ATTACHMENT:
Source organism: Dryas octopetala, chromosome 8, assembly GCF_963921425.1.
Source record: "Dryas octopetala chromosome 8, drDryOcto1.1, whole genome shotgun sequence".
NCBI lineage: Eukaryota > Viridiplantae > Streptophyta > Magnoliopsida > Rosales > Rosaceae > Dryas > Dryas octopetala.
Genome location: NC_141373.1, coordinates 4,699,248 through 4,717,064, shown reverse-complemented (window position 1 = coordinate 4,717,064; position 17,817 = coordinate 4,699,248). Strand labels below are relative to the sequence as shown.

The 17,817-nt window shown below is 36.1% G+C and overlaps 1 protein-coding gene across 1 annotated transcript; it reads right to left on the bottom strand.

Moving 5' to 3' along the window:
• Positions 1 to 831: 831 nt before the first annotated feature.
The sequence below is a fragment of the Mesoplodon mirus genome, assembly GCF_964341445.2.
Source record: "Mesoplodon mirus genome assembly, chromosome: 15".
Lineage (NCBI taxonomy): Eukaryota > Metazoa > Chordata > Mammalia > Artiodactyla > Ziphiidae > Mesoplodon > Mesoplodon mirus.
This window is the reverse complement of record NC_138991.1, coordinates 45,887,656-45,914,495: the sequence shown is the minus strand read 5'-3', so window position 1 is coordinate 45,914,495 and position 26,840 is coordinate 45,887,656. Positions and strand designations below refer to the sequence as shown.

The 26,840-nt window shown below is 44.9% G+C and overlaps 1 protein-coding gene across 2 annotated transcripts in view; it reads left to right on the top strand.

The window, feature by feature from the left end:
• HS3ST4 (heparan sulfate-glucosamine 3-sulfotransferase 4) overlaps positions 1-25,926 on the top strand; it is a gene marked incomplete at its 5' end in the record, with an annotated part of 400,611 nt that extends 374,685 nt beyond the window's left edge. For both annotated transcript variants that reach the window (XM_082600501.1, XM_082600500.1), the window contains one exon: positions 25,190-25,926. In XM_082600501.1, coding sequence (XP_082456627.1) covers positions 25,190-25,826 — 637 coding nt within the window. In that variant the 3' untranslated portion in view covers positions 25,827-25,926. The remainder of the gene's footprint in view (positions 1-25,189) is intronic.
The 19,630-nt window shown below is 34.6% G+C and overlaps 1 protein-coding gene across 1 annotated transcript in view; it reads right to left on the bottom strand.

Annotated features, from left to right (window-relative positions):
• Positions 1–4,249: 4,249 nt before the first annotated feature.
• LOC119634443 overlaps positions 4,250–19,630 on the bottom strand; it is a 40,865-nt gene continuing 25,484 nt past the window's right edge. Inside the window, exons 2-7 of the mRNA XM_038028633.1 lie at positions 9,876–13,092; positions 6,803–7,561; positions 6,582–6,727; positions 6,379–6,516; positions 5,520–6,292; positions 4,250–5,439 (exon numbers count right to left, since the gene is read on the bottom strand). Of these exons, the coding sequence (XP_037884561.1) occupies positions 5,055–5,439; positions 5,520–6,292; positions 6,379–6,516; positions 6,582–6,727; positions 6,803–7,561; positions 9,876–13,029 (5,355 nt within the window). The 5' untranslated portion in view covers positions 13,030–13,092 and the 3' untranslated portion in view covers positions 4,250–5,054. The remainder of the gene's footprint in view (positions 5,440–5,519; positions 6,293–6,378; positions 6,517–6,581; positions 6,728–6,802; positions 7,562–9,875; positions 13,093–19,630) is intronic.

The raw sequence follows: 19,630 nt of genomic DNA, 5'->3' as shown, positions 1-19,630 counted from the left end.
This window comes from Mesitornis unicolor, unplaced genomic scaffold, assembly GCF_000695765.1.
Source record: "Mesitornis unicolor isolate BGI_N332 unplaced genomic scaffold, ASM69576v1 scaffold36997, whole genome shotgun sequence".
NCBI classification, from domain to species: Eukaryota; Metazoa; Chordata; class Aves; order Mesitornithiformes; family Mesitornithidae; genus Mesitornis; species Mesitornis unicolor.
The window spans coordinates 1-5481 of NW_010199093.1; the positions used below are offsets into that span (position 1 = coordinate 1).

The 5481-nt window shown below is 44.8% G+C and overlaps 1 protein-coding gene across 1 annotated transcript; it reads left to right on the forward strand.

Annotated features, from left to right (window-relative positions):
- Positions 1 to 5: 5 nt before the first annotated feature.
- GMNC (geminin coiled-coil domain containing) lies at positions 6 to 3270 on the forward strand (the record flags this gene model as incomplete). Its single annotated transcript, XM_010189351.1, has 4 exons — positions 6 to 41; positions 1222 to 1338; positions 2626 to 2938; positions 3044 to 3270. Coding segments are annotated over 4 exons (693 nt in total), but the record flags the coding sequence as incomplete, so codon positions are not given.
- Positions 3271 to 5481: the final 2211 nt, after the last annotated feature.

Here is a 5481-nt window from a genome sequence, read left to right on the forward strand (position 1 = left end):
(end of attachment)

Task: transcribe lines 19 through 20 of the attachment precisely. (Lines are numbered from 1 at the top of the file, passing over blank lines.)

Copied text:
The raw sequence follows: 19,630 nt of genomic DNA, 5'->3' as shown, positions 1-19,630 counted from the left end.
This window comes from Mesitornis unicolor, unplaced genomic scaffold, assembly GCF_000695765.1.